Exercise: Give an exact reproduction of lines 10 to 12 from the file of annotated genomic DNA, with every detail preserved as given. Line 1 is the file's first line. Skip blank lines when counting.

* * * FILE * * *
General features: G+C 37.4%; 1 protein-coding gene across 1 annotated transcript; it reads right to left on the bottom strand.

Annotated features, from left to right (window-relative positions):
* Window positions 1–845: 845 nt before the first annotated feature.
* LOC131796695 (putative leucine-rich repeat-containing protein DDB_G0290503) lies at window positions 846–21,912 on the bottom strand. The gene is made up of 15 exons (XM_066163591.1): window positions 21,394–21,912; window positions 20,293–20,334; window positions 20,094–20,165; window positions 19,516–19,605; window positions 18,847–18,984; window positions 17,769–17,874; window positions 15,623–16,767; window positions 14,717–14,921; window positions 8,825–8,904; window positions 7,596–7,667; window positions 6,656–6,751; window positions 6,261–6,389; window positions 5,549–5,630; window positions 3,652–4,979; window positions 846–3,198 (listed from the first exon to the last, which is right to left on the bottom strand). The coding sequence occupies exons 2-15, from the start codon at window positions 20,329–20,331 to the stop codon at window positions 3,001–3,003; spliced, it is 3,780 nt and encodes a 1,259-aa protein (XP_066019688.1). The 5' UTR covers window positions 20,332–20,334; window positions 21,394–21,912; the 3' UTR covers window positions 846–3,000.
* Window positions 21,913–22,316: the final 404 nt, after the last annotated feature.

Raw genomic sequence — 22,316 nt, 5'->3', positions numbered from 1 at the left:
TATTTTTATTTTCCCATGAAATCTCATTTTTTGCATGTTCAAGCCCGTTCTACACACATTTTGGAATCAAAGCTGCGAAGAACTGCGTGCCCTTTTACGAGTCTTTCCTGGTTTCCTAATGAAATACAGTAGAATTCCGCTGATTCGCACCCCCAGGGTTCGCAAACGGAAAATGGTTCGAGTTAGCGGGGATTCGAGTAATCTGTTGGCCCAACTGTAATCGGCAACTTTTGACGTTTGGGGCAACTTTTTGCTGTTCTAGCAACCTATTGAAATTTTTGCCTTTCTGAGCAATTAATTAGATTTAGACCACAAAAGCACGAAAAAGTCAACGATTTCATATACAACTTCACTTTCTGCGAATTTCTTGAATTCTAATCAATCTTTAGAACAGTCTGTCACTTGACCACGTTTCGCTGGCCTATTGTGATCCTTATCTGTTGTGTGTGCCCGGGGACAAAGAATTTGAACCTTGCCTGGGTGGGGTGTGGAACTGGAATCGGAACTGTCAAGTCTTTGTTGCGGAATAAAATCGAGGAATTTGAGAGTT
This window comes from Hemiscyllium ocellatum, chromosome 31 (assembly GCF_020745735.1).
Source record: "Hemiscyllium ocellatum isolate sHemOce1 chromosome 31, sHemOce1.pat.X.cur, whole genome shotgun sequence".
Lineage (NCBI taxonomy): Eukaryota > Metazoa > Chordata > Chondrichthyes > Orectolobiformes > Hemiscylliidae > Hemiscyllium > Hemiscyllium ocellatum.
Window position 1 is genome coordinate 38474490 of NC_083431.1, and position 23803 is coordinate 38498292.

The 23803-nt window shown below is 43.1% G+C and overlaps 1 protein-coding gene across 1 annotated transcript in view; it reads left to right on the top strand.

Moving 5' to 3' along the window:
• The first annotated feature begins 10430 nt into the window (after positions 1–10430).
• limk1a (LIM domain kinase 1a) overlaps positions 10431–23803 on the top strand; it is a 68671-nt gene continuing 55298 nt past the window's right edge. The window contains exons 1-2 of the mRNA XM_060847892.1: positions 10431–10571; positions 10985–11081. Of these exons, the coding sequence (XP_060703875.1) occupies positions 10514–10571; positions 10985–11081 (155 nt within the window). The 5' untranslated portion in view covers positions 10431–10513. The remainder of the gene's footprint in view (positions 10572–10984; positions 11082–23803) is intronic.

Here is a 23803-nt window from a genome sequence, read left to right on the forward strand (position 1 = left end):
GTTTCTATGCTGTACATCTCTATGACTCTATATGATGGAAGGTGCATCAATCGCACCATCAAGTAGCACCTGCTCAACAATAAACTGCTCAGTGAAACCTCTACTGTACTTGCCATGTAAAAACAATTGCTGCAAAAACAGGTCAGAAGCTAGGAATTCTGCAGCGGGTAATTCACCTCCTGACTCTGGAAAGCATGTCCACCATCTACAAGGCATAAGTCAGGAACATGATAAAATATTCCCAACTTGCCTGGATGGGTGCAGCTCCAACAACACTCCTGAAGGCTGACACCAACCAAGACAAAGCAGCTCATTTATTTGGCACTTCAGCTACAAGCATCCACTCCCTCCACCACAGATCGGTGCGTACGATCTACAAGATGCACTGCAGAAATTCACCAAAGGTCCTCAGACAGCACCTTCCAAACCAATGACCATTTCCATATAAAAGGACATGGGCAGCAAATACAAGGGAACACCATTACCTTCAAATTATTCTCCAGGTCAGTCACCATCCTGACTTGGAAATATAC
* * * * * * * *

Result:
Lineage (NCBI taxonomy): Eukaryota > Metazoa > Chordata > Chondrichthyes > Orectolobiformes > Hemiscylliidae > Hemiscyllium > Hemiscyllium ocellatum.
Window position 1 is genome coordinate 38474490 of NC_083431.1, and position 23803 is coordinate 38498292.

The 23803-nt window shown below is 43.1% G+C and overlaps 1 protein-coding gene across 1 annotated transcript in view; it reads left to right on the top strand.